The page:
Yerovom’s hubris led to his eternal downfall

By Rabbi Baruch Lederman

Rabbi Baruch Lederman

Rabbi Baruch Lederman

SAN DIEGO — The Medrash tells us about the wicked king, Yerovom ben Nevat, who began his career as a righteous king but turned evil.  Hashem had ordained him to split from the Kingdom of Judah, and form a separate kingdom called Kingdom of Israel of which he would be the leader. At first, King Yerovom was pious. But when he realized that soon he would have go to Jerusalem to join in unison with the entire nation, things turned sour.

The Halacha dictates that in the courtyard of the Holy Temple, only descendants of King David may sit.  Thus Yerovom realized that he would have to stand in the presence of the Rechavam the son of Shlomo a descendant of King David.  Rechavom would be the only one of the two allowed to sit in the courtyard of the Beis Hamikdosh.  That was too much to bear and so, Yerovom decided to build his own Temple, in his own kingdom with idols formed as golden calves.  He then prohibited the Jews of his Kingdom to go the Temple in Jerusalem.

Hashem was very upset at Yerovom, but the Almighty felt that he invested too much in him and pleaded for him to return back to his piety. The Medrash tells us Hashem told him “repent and I and You and the son of Yishai (King David), will stroll together in Gan Eden.”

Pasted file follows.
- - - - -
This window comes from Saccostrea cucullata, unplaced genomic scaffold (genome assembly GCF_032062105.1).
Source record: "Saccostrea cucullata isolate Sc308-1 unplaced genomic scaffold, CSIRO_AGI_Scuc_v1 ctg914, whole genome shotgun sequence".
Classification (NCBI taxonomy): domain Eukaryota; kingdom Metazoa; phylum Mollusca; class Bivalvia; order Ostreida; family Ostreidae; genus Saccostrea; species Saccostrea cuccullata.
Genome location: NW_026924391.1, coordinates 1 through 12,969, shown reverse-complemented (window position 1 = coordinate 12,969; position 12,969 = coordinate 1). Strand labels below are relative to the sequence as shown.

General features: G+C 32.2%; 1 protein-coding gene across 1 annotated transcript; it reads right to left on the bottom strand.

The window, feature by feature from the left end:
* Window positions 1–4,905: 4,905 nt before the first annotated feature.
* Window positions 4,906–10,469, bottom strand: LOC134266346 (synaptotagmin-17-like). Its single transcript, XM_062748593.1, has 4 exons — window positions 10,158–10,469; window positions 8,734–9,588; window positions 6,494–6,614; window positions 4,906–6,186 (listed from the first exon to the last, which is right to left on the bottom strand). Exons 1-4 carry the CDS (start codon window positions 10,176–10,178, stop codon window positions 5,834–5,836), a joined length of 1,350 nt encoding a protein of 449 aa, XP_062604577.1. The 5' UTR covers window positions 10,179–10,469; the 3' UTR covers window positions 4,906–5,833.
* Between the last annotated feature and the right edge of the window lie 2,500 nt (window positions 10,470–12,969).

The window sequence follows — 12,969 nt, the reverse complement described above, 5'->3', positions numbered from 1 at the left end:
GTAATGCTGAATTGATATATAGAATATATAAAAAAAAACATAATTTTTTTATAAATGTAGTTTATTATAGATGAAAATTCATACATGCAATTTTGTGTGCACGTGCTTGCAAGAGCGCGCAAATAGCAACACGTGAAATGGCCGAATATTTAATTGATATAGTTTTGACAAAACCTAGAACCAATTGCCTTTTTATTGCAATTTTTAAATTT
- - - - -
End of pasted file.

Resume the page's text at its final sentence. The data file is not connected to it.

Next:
Yeruvom then asked, “Who will walk first?” (He either didn’t take note as Hashem listed his name before King David, or perhaps his haughtiness provoked him to ask Hashem to repeat it as he wanted to hear it again – Rabbi Chaim Shmuelevitz).

To that, Hashem responded, “King David will go first.”

Commentators explain that because Yerovom asked “who goes first?”  He thus lost the original right to walk first.  Yerovom then responded, “If that is the case, I will not repent.”

And indeed he did not. And to this day Yerovom ben Nivot represents the epitome of evil.

The foregoing is adapted from Parsha Parables by Rabbi Mordechai Kamentzky.  Rabbi Lederman is spiritual leader of Congregation Kehillas Torah in San Diego.  Your signed comment may be posted in the space below or sent to [email protected]

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